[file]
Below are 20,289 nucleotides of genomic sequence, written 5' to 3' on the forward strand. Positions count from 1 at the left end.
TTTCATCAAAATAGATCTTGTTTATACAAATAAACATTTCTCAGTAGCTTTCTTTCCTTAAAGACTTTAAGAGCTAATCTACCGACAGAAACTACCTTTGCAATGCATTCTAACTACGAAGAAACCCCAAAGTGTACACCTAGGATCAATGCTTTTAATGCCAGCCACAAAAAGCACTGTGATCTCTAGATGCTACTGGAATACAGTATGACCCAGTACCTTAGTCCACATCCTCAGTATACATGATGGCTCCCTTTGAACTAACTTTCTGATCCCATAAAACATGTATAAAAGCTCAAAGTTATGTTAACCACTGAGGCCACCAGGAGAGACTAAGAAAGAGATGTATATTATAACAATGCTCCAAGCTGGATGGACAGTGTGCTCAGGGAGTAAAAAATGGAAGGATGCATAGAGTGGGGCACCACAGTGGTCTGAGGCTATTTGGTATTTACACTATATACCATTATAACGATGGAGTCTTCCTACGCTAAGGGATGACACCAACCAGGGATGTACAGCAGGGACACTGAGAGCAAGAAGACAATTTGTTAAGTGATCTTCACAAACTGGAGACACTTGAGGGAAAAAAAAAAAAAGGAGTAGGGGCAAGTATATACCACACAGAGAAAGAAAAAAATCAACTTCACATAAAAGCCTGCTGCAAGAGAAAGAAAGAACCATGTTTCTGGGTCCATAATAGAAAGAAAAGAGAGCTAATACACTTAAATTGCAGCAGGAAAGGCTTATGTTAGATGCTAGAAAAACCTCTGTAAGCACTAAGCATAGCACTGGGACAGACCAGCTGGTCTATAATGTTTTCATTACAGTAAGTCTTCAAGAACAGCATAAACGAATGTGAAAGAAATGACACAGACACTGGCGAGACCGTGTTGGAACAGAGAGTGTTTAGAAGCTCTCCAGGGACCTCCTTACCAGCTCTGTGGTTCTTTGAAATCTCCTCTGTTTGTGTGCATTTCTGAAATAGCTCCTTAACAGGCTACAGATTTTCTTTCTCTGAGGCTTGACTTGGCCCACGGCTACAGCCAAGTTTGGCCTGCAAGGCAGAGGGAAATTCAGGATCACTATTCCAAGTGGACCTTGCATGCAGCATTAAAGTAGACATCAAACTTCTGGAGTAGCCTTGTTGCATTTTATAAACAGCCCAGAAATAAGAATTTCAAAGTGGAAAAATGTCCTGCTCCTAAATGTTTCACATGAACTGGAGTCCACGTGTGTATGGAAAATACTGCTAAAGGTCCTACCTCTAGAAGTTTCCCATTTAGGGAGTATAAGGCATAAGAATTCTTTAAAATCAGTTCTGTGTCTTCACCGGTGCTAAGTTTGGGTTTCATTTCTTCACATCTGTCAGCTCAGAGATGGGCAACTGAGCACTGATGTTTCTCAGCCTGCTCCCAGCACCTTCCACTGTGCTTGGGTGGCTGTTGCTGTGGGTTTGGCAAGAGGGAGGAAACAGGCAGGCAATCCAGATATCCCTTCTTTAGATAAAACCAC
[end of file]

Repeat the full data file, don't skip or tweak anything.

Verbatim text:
Below are 20,289 nucleotides of genomic sequence, written 5' to 3' on the forward strand. Positions count from 1 at the left end.
TTTCATCAAAATAGATCTTGTTTATACAAATAAACATTTCTCAGTAGCTTTCTTTCCTTAAAGACTTTAAGAGCTAATCTACCGACAGAAACTACCTTTGCAATGCATTCTAACTACGAAGAAACCCCAAAGTGTACACCTAGGATCAATGCTTTTAATGCCAGCCACAAAAAGCACTGTGATCTCTAGATGCTACTGGAATACAGTATGACCCAGTACCTTAGTCCACATCCTCAGTATACATGATGGCTCCCTTTGAACTAACTTTCTGATCCCATAAAACATGTATAAAAGCTCAAAGTTATGTTAACCACTGAGGCCACCAGGAGAGACTAAGAAAGAGATGTATATTATAACAATGCTCCAAGCTGGATGGACAGTGTGCTCAGGGAGTAAAAAATGGAAGGATGCATAGAGTGGGGCACCACAGTGGTCTGAGGCTATTTGGTATTTACACTATATACCATTATAACGATGGAGTCTTCCTACGCTAAGGGATGACACCAACCAGGGATGTACAGCAGGGACACTGAGAGCAAGAAGACAATTTGTTAAGTGATCTTCACAAACTGGAGACACTTGAGGGAAAAAAAAAAAAAGGAGTAGGGGCAAGTATATACCACACAGAGAAAGAAAAAAATCAACTTCACATAAAAGCCTGCTGCAAGAGAAAGAAAGAACCATGTTTCTGGGTCCATAATAGAAAGAAAAGAGAGCTAATACACTTAAATTGCAGCAGGAAAGGCTTATGTTAGATGCTAGAAAAACCTCTGTAAGCACTAAGCATAGCACTGGGACAGACCAGCTGGTCTATAATGTTTTCATTACAGTAAGTCTTCAAGAACAGCATAAACGAATGTGAAAGAAATGACACAGACACTGGCGAGACCGTGTTGGAACAGAGAGTGTTTAGAAGCTCTCCAGGGACCTCCTTACCAGCTCTGTGGTTCTTTGAAATCTCCTCTGTTTGTGTGCATTTCTGAAATAGCTCCTTAACAGGCTACAGATTTTCTTTCTCTGAGGCTTGACTTGGCCCACGGCTACAGCCAAGTTTGGCCTGCAAGGCAGAGGGAAATTCAGGATCACTATTCCAAGTGGACCTTGCATGCAGCATTAAAGTAGACATCAAACTTCTGGAGTAGCCTTGTTGCATTTTATAAACAGCCCAGAAATAAGAATTTCAAAGTGGAAAAATGTCCTGCTCCTAAATGTTTCACATGAACTGGAGTCCACGTGTGTATGGAAAATACTGCTAAAGGTCCTACCTCTAGAAGTTTCCCATTTAGGGAGTATAAGGCATAAGAATTCTTTAAAATCAGTTCTGTGTCTTCACCGGTGCTAAGTTTGGGTTTCATTTCTTCACATCTGTCAGCTCAGAGATGGGCAACTGAGCACTGATGTTTCTCAGCCTGCTCCCAGCACCTTCCACTGTGCTTGGGTGGCTGTTGCTGTGGGTTTGGCAAGAGGGAGGAAACAGGCAGGCAATCCAGATATCCCTTCTTTAGATAAAACCAC